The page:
The campaign was simpler, as well. There was no global pandemic or Russian invasion of Ukraine and subsequent supply chain disruptions and inflation messing up the economy. Netanyahu could campaign as Mr. Security, as always, and this time, he had a not-so-secret weapon, then-president of the US Donald Trump. After all, Netanyahu and Trump made sure everyone knew that they were best buddies; no Israeli prime minister had ever worked so closely with a US president, and no president had ever been so pro-Israel, was the message.

As such, Trump featured prominently in the Likud campaign. He was with Netanyahu on billboards in Jerusalem and Tel Aviv, proclaiming that the latter is in “another league.” He was featured in Likud campaign videos, as well, declaring US recognition of Jerusalem as Israel’s capital.

Fast-forward to 2022. Israel is on the way to a fifth election in less than four years. Netanyahu is no longer running from the position of strength in the Prime Minister’s Residence on Jerusalem’s Balfour Street. Israel’s economy is doing relatively well compared to others in the OECD, but it has been bruised by the pandemic and war in Ukraine, and prices are sharply rising.

And the honeymoon with Trump is long over.

With former senior adviser to the US president Jared Kushner strategically distributing unflattering excerpts from his highly anticipated Breaking History: A White House Memoir to the media, it is no longer clear whether Trump is an asset or a hindrance to Netanyahu.

For nearly a year, it seemed that the Netanyahu-Trump bromance was over because Netanyahu congratulated President Joe Biden on his election win in 2020. That was the reason Trump said “f*** him” to Israeli journalist Barak Ravid; Trump falsely claimed Netanyahu was one of the first to celebrate Biden’s win, and made it clear he felt personally betrayed.

That was easily excusable from Netanyahu’s end. Netanyahu waited until the morning after the election was called for Biden, facing criticism from some of the Israeli media for the delay. And the US-Israel relationship is too important to snub the president, even if it was clear to all that Netanyahu would have liked Trump to win.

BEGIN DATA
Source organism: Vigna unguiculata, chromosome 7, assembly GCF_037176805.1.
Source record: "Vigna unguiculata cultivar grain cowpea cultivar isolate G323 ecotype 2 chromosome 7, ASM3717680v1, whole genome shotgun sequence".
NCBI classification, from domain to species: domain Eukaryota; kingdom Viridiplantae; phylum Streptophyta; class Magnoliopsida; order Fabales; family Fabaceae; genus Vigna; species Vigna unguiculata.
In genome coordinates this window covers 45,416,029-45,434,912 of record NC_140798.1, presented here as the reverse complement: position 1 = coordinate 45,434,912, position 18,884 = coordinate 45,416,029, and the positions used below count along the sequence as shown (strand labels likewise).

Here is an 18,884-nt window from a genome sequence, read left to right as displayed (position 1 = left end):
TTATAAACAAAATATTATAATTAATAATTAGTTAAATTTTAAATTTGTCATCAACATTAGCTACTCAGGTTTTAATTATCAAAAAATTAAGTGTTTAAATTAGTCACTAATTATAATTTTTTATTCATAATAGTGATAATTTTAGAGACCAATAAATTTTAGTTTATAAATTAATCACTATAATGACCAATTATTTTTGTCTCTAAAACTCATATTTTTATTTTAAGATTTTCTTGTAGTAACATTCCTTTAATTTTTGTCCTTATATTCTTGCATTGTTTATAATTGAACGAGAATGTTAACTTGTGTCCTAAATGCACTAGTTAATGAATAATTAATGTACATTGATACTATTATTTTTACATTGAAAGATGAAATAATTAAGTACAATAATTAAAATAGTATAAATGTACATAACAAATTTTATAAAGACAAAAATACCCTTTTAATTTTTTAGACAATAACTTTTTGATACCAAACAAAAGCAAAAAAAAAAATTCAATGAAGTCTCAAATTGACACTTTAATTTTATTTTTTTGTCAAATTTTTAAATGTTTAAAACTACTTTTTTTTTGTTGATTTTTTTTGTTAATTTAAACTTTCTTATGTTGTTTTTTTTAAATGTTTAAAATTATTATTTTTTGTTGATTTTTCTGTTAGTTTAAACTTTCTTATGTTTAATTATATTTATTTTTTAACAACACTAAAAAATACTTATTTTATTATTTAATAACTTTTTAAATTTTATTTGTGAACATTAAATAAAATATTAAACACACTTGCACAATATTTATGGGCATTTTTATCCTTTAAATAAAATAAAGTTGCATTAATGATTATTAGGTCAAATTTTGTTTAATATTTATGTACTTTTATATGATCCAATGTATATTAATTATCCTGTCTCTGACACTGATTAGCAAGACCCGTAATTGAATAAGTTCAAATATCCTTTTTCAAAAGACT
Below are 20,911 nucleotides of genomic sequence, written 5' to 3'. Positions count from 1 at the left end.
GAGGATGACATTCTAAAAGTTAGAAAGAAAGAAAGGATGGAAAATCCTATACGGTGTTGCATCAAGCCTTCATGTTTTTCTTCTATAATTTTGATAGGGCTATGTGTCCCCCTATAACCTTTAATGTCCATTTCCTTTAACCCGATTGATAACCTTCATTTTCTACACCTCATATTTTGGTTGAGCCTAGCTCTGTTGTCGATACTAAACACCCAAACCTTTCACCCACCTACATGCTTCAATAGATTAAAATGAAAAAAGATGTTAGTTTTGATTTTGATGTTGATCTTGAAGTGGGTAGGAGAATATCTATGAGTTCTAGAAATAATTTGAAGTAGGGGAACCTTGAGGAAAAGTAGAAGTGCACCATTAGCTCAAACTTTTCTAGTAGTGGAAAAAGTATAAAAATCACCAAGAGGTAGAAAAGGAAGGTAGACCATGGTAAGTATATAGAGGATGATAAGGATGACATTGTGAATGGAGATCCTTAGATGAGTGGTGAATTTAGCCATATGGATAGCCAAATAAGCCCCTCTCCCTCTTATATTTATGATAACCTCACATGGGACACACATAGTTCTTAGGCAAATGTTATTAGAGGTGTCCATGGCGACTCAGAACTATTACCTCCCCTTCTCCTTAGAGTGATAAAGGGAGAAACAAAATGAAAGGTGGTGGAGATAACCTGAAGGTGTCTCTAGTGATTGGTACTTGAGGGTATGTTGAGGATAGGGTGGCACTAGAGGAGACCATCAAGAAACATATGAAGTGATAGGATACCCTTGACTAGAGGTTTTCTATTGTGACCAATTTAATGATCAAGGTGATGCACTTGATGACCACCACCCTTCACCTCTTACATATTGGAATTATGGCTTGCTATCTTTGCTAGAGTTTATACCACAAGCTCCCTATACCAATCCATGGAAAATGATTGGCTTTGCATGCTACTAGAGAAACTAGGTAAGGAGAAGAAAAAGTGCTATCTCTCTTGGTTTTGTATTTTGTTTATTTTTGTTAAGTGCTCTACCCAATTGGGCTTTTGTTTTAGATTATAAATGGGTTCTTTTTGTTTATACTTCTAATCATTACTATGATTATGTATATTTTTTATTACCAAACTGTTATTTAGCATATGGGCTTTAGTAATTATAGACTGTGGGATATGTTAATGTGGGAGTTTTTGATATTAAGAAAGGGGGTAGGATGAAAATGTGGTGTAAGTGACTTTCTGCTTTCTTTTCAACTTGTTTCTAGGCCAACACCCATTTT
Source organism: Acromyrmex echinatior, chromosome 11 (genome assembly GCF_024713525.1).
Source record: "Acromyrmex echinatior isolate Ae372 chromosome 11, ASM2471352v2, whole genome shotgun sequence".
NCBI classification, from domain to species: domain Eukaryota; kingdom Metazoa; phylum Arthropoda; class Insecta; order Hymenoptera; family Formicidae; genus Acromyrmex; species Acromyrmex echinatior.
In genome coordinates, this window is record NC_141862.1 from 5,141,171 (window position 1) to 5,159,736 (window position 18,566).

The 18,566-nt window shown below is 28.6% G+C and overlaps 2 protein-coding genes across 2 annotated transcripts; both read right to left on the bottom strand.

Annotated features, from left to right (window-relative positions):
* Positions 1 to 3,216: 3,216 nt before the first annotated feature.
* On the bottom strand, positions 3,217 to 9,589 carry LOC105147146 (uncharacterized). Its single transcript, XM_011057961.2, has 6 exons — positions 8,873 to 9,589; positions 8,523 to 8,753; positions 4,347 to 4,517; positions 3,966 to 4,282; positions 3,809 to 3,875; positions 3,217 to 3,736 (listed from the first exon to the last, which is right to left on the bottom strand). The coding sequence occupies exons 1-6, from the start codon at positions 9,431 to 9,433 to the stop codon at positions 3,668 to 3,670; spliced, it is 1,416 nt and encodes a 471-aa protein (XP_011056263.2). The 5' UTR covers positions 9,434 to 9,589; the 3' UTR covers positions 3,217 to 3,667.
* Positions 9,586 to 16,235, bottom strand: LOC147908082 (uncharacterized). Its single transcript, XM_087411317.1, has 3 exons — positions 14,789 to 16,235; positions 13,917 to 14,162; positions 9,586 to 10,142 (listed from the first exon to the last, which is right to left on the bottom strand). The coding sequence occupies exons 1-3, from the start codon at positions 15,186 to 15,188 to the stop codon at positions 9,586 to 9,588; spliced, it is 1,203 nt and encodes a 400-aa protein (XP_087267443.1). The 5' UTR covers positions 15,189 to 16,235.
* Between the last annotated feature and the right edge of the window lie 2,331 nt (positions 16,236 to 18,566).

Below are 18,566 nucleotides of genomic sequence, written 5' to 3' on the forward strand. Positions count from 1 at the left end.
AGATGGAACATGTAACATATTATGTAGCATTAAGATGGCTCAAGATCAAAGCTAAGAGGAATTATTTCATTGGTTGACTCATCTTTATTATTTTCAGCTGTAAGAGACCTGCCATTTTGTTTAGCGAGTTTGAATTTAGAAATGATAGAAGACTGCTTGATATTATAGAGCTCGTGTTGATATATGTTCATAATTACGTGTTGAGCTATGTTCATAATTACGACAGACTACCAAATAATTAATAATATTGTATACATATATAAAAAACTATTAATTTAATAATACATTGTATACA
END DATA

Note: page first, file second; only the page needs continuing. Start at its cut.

But now the story is not about Trump’s election denial and bruised ego; it’s about strategic decisions relating to Israel’s future, its security and its strategic alliance with the US.

Trump, Netanyahu, annexation and Palestinians

Trump presented his peace plan on January 28, 2020. In brief, the plan included Israel extending its sovereignty – annexation – over the parts of the West Bank in which Israelis already live, plus the entire Jordan Valley, which would serve as a security buffer. The rest would be reserved for the Palestinians, which would have a four-year period to develop into a democratic society before the US would support statehood.

Netanyahu announced in his speech in the White House that Trump “became the first world leader to recognize Israel’s sovereignty over areas in Judea and Samaria” and that “Israel will apply its laws to the Jordan Valley, [and] to all the Jewish communities in Judea and Samaria.”

This angered Trump and Kushner, who expected Israel to annex only along with steps advancing Palestinian statehood. Trump also said he felt “dirty” because “Bibi gave a campaign speech,” Kushner wrote.